• 'Floss' all nut slots to remove potential burrs
    • Pull and replace the gorilla-strength trem springs many times (without breaking any windows)
    • Try combinations of 3, 2 and 1 trem springs
    • Add some closed-cell foam padding between trem springs and the guitar cavity back wall to stop possible "sproing"
    • Plug the guitar into my serious freestanding KORG Chromatic Tuner and make final saddle adjustments

    I managed to get good intonation results without replacing the original strings. That's because an hour ago I was about ready to box it up and send it back for a refund. I will change to real strings though, with fingers crossed that the intonation doesn't somehow go sharp when I do.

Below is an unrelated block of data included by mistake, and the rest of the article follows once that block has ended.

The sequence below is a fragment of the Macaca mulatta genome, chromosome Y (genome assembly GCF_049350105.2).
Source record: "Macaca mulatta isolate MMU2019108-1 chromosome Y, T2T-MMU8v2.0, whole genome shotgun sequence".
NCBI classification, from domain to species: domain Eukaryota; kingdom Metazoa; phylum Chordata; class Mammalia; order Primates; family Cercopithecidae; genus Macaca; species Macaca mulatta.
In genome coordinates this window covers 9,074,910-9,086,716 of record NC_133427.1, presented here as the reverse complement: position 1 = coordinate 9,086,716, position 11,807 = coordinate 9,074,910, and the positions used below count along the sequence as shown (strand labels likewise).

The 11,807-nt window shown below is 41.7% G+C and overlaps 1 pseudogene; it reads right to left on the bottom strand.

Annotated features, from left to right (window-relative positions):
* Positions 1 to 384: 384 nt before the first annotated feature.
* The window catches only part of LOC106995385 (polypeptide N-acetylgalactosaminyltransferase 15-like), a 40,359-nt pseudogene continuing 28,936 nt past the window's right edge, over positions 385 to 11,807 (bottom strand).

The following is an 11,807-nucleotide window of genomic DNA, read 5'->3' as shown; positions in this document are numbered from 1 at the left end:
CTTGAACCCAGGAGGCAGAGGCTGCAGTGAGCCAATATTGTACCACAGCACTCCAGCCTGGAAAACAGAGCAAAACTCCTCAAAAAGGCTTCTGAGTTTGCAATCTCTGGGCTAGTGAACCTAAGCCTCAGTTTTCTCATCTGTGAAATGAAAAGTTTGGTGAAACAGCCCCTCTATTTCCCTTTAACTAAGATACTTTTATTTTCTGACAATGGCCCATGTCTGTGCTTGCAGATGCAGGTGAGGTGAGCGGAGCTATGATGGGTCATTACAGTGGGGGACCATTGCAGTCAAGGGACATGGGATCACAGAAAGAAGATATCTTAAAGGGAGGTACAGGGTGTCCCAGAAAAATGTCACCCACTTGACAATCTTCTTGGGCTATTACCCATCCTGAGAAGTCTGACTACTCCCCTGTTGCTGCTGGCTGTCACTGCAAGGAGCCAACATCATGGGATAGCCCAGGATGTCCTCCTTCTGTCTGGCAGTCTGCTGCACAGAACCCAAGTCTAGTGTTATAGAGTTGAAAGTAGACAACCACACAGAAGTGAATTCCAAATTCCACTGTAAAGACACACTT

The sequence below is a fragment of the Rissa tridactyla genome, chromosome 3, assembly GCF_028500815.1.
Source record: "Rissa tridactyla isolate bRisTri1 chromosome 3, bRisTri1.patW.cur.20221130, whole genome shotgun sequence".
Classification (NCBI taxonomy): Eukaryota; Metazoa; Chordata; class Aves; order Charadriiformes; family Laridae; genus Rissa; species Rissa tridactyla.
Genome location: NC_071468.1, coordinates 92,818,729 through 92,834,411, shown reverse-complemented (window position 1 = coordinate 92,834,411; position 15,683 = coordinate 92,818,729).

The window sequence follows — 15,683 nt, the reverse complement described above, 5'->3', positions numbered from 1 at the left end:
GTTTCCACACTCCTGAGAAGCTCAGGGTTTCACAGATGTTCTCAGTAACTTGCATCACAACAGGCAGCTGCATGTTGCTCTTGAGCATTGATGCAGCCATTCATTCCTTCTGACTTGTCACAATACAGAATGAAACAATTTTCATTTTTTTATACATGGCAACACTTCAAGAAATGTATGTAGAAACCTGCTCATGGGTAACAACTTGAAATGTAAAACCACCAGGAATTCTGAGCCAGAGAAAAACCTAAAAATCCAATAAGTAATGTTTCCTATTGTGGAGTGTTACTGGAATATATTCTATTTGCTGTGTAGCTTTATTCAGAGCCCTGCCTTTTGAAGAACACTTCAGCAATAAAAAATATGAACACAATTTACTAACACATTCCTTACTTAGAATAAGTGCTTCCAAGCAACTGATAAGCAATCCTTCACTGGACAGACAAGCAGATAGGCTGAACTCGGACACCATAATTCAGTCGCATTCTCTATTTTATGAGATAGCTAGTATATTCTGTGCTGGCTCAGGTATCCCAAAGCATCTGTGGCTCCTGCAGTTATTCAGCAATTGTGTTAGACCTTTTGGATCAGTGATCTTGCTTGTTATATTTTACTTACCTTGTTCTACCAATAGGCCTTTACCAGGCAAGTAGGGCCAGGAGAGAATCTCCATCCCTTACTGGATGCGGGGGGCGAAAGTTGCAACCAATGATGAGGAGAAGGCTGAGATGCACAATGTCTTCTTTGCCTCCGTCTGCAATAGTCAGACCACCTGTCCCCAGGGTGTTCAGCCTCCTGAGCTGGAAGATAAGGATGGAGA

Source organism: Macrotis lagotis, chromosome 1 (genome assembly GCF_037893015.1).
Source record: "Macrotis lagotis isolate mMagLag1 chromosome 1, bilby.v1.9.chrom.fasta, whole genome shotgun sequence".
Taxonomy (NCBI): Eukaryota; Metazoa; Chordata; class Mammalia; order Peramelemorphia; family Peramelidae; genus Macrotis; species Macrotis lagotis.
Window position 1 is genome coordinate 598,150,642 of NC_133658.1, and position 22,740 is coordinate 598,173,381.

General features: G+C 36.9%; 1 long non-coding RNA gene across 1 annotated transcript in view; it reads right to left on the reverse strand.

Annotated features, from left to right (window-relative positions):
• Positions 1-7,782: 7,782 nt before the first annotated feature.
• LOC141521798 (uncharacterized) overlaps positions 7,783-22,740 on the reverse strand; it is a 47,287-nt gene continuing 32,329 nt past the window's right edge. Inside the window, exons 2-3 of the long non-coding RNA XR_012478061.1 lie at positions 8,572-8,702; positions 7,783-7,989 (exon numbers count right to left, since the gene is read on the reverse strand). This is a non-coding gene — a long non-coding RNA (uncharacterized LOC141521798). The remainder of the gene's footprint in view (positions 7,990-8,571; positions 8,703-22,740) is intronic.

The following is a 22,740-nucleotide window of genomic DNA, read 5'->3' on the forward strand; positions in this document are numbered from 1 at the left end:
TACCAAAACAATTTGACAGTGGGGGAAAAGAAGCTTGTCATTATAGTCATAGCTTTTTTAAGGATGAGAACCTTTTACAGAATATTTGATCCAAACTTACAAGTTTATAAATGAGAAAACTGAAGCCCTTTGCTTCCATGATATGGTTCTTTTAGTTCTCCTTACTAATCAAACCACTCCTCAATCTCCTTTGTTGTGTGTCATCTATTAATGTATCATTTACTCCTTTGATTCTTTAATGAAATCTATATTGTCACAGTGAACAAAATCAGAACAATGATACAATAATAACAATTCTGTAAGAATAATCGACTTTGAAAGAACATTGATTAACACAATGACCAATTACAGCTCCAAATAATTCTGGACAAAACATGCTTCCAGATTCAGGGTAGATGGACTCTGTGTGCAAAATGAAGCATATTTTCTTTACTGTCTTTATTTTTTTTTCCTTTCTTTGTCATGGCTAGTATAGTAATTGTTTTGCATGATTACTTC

QUESTION: Where can I buy a shorter saddle-adjustment screw? The low-E saddle screw seems to be contacting the string.
     
  15. Boyd L

    Boyd L Strat-Talker

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    The low-tech answer is to take it and the saddle to your (pick one or any combination thereof) department store with a suitable fastener selection, local hardware store, big box type building/hardware supply store, or industrial fastener supply store. Try likely candidates til one fits. Length is easy with a hacksaw and file.
    The better choice is to measure (assuming access to such devices) diameter, thread pitch, and length. As above you can shorten to fit your need. Measuring removes any doubt and often some parts are outfitted with some metric and some SAE parts. Measuring cuts down on wasted time and effort.
     
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  16. fezz parka